Meeting Gwyneth Parsons

Source: Sturt, Nick. “Meeting Gwyneth Parsons.” Sussex Botanical Recording Society Newsletter, no. 70 (May 2010).


I have never seen x Festulolium holmbergii but I know someone who has.  The story either starts last year when four lady members of the Society went to the Rye area to do some early Summer recording, or perhaps we should go back to 1970, the date given by the Sussex Plant Atlas for the inter-generic hybrid mentioned above.

Jenny, Beryl, Elisabeth and Judy stayed a mile up the road from Rye at a most hospitable B&B called The Corner House in Playden.  Learning the purpose of their visit, the proprietor, Yvonne Turner, mentioned that her aunt had worked on the Sussex Plant Atlas and often went out in the company of the much-missed Breda Burt.  The geographical distribution of botanists in Sussex was rather different in those days and in particular in the ‘Far East’ we miss the expert eye and local knowledge of Breda and Gwyneth.

This August Elisabeth took me to The Corner House to enjoy the comfort and five-star breakfasts, and, of course, to do some recording, including a couple of tetrads about which Alan had dropped hints of the heavier kind.  Apart from enjoying the town of Rye and its environs and the three best days of the Summer, we also asked our hostess if we might make contact with her aunt.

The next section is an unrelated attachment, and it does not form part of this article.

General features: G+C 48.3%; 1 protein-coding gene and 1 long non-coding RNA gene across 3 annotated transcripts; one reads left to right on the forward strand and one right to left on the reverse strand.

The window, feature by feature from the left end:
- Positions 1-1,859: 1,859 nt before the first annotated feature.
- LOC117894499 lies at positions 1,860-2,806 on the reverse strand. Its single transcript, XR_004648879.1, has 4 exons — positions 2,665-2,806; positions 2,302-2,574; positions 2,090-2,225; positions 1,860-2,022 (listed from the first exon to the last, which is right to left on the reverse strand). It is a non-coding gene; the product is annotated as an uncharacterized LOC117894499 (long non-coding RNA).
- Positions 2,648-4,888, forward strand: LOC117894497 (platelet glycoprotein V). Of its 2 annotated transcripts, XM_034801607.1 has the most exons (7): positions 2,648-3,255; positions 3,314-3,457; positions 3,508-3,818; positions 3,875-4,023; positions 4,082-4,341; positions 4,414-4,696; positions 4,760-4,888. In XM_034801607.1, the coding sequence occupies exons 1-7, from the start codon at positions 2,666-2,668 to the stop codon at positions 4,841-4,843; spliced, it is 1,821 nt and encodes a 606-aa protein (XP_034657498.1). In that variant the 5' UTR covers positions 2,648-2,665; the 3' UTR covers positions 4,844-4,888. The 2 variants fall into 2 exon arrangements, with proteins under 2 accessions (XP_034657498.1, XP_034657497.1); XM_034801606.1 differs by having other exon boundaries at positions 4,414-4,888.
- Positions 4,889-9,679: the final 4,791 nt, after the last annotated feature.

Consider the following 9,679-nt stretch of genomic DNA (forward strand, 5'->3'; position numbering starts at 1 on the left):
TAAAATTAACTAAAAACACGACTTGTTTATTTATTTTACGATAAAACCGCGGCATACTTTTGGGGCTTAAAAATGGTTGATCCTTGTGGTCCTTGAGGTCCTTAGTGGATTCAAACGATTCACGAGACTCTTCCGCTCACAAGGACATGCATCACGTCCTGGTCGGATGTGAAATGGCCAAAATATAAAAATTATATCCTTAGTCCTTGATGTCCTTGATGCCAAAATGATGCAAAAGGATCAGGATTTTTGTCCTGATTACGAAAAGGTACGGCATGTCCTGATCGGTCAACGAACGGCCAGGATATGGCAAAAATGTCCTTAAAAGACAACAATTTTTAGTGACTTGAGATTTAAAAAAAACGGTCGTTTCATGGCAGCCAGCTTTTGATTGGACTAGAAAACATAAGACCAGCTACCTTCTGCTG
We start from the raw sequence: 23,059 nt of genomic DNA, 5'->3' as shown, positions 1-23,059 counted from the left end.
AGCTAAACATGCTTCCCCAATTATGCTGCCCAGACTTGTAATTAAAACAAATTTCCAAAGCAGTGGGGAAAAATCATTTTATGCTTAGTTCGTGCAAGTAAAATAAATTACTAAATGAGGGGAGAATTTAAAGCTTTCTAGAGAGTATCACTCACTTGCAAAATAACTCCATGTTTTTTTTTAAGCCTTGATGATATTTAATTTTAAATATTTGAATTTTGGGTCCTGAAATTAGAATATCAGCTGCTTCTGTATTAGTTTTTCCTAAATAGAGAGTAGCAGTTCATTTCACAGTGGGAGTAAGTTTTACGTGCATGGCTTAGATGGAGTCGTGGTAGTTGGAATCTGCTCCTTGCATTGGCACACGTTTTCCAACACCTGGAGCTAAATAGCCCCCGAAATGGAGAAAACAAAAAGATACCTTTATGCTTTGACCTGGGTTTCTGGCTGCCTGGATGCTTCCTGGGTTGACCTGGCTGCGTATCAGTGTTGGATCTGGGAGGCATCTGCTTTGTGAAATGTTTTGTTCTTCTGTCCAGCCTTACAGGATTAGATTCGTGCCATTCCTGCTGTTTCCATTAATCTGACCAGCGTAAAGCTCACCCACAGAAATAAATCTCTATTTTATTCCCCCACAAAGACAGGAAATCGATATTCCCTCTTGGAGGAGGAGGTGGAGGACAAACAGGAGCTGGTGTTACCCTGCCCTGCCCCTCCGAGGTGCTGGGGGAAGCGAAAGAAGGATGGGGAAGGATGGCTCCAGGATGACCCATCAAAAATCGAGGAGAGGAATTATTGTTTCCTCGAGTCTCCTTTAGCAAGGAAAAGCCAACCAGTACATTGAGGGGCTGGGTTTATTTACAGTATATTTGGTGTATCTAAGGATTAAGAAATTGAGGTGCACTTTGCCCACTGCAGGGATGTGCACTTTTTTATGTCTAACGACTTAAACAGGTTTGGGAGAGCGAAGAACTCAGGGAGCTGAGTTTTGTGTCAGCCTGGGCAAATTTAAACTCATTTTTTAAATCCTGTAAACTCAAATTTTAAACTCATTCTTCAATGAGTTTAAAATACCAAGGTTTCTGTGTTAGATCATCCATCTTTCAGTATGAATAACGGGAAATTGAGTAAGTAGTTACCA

So it was we found ourselves sitting in the front room of Mrs G. Parsons in the house in which she had lived for the majority of her life.  There we were invited to view notebooks and other souvenirs from plant recording in the 1970s,while her memories of the time and her anecdotes of Breda and Ernie Burt seemed to turn back the years.  Gwyneth told us that the x Festulolium used to grow in a neighbouring drive.  It was exterminated some years ago when this was given a hard surface – a small piece of information but who else could have provided it?

The tetrads around Iden, we noted, had been worked very thoroughly for the Plant Atlas, and now we had met the recorder-in-residence.  Coincidentally, Elisabeth and I had a similar experience when we were working in the Worthing area in July.  After a number of visits we realised that it was going to be no easy task to get the TQ10M square anywhere near its 271+ Plant Atlas score.  Elisabeth then worked out that it was the tetrad in which Charmandean School had stood – the school at which Betty Bishop had taught Art for a number of years.  Naturally, she had known the territory extremely well.

Since the 1970s when data was being gathered for the Sussex Plant Atlas, social trends have continued to change, particularly with regard to the mobility of the population.  Who now works or lives in an area for so many years that they know its plants as well as a Betty Bishop or a Gwyneth Parsons?  Who is able to tell us when a species was lost as well as when it was found?